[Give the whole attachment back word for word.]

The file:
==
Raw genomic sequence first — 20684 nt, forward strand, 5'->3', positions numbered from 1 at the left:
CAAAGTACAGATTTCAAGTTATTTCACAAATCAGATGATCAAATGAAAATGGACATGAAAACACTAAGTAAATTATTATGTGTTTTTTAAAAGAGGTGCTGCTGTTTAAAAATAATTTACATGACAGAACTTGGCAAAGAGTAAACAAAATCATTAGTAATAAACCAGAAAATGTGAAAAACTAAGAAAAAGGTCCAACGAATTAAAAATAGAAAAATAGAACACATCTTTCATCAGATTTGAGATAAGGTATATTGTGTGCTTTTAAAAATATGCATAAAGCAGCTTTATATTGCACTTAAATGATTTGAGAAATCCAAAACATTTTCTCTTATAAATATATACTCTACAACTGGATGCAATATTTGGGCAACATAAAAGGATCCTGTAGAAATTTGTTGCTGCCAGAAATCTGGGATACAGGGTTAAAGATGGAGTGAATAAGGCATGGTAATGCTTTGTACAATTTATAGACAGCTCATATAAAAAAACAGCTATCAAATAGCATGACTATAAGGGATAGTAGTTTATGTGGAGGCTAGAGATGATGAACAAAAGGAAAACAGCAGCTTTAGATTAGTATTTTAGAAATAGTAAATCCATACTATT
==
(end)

Raw genomic sequence first — 20684 nt, forward strand, 5'->3', positions numbered from 1 at the left:
CAAAGTACAGATTTCAAGTTATTTCACAAATCAGATGATCAAATGAAAATGGACATGAAAACACTAAGTAAATTATTATGTGTTTTTTAAAAGAGGTGCTGCTGTTTAAAAATAATTTACATGACAGAACTTGGCAAAGAGTAAACAAAATCATTAGTAATAAACCAGAAAATGTGAAAAACTAAGAAAAAGGTCCAACGAATTAAAAATAGAAAAATAGAACACATCTTTCATCAGATTTGAGATAAGGTATATTGTGTGCTTTTAAAAATATGCATAAAGCAGCTTTATATTGCACTTAAATGATTTGAGAAATCCAAAACATTTTCTCTTATAAATATATACTCTACAACTGGATGCAATATTTGGGCAACATAAAAGGATCCTGTAGAAATTTGTTGCTGCCAGAAATCTGGGATACAGGGTTAAAGATGGAGTGAATAAGGCATGGTAATGCTTTGTACAATTTATAGACAGCTCATATAAAAAAACAGCTATCAAATAGCATGACTATAAGGGATAGTAGTTTATGTGGAGGCTAGAGATGATGAACAAAAGGAAAACAGCAGCTTTAGATTAGTATTTTAGAAATAGTAAATCCATACTATT